My Hidden Intellectualism: Photography

Me channeling Dorothea Lange in the 90s.

As long as I can remember, I have always loved photography, getting my first camera, an Instamatic Polaroid, at the age of 12. (For the next few sentences, I will give specific examples of me enjoying taking photographs throughout my life.)

Now that I have started college,(here I will connect and hyperlink to the reading, ) Hidden Intellectualism a theory and an article written by Gerald Graf (and explain the reading which will bring me to my main point below).

My life-long interest in photography has given me hidden intellectualism — academic skills and habits, while helping develop my brain and keeping it healthy. (This is my main point, so I made it it’s own paragraph at the end of my introduction to make it stand out to the reader.)

Photo by Yoann Siloine on Unsplash

Practicing photography for so many years, I have learned the important academic skill of “rethinking my ideas” which I need in all college classes, especially English as explained by my awesome teacher, Doreen Deicke. (In this paragraph or two, I will show the connection between how I rethink my ideas in photography and how I can apply that skill to specific assignments in my English class.)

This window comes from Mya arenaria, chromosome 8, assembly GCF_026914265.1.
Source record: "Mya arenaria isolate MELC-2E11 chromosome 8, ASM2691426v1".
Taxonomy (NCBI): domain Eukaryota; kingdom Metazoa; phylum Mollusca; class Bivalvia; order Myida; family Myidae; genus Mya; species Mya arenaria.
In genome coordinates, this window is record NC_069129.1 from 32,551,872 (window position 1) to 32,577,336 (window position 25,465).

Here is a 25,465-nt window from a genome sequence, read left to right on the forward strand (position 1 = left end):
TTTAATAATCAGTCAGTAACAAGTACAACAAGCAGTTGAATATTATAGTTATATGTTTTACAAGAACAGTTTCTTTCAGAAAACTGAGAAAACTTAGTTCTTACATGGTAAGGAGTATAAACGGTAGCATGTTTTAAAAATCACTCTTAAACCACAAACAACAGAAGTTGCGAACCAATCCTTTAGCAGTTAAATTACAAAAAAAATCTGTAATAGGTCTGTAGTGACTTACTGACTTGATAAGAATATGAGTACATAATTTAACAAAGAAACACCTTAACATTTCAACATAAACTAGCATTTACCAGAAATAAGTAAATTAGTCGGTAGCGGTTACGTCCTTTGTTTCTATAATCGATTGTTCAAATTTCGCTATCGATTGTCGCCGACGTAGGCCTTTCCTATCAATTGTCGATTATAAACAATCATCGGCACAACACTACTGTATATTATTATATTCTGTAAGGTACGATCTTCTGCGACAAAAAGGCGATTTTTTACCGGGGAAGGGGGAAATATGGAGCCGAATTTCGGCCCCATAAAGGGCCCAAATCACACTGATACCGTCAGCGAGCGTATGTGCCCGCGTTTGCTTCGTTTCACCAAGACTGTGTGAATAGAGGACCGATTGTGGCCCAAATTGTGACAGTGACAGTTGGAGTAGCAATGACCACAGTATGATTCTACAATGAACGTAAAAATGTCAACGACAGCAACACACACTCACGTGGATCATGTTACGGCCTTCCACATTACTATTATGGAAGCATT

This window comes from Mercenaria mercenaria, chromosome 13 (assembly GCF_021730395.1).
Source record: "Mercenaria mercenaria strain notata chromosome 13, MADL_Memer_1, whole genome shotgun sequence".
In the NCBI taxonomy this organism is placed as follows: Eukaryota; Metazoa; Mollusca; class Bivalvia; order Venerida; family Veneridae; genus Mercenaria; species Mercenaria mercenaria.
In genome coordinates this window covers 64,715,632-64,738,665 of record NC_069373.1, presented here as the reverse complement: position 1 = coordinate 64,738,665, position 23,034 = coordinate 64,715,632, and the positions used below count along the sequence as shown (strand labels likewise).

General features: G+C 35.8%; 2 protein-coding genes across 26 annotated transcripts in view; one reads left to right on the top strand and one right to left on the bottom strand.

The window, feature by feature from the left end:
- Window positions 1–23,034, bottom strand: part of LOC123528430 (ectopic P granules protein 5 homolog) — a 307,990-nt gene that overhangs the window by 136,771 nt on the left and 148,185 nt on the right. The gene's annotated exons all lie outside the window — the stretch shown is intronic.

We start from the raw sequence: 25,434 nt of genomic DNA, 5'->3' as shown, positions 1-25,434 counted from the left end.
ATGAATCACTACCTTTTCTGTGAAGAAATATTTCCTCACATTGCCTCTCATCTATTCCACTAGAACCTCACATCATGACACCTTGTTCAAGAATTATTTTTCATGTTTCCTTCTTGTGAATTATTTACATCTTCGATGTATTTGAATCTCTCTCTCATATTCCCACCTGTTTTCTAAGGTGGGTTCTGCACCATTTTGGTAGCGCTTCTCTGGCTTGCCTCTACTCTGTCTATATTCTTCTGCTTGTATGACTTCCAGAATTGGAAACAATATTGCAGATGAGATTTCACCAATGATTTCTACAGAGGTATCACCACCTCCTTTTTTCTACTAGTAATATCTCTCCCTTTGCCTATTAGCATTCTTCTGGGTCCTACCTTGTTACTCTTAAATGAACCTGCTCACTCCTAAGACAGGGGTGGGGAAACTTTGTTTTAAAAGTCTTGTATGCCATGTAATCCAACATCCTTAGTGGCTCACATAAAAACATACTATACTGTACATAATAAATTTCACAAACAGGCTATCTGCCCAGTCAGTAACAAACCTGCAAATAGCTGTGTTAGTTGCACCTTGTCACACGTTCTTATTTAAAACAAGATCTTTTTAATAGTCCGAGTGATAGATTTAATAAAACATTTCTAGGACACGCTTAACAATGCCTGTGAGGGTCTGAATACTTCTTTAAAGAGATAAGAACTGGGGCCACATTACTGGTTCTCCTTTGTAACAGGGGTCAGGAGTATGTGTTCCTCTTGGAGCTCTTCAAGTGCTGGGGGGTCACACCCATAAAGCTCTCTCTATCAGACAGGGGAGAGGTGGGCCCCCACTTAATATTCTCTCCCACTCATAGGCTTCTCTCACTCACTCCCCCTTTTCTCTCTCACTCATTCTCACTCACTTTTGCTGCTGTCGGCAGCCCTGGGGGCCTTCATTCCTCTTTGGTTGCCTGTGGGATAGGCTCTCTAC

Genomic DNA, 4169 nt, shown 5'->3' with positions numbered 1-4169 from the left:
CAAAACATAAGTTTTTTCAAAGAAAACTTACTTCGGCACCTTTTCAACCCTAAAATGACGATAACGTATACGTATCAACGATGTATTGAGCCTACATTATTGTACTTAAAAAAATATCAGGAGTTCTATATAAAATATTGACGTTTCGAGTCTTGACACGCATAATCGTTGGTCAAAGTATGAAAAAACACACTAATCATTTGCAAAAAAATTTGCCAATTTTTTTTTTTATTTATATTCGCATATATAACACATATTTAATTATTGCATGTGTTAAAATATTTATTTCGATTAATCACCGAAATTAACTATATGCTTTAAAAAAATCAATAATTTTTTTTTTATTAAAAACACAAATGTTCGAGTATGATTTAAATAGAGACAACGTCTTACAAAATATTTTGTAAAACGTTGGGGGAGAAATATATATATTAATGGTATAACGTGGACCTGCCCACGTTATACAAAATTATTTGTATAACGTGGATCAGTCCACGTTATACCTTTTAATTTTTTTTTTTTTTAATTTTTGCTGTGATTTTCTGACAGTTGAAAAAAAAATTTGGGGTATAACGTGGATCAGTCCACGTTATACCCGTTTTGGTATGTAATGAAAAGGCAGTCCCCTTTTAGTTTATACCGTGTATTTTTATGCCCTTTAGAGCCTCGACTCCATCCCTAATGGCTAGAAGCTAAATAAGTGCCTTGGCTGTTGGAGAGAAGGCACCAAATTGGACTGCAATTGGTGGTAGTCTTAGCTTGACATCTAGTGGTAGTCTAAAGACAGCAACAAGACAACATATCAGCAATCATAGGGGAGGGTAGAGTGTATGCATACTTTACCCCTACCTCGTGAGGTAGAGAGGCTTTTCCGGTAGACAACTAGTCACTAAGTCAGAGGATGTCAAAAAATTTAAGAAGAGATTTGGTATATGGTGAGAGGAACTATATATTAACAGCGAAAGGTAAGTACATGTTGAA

Taking pictures has also taught me about deliberate practice, a strategy that focuses on listening to feedback and focusing on skills more than the final product, a habit of success that can help me in all my academic pursuits. (In this paragraph or two, I will discuss how I have used deliberate practice — listening to a teacher and the other students critique my work to improve it, focusing on learning skills versus worrying about the outcome — to get better in photography. I will then show I am using that skill in my English class.)

Some photos I took recently on a trip to Joshua Tree National Park

And as photography has moved from film to digital, I am learning new digital programs which are challenging for me to learn. Fortunately for me, the latest research on brain health has shown that when middle-aged and older people spend time learning a difficult skill, their brain stays sharp as they age. (In this paragraph or two, I will report on the latest research about how learning difficult tasks helps brain health in middle-age people (which I am now) as explained by scientists like — Dr. Joe Verghese, an assistant professor of neurology at Albert Einstein College of Medicine in New York City)

Some experimental photos I have been working on

Before writing this paper, I knew I loved photography, but I always thought of it as merely a pleasurable hobby, but after this paper, I realized … (in a few sentences, I will explain what I now realize about how my hobby has helped my intellectual life)

An experiment in depth of field

Thanks for reading. If you liked my photographs, please follow me on Instagram. I’m @ddeicke.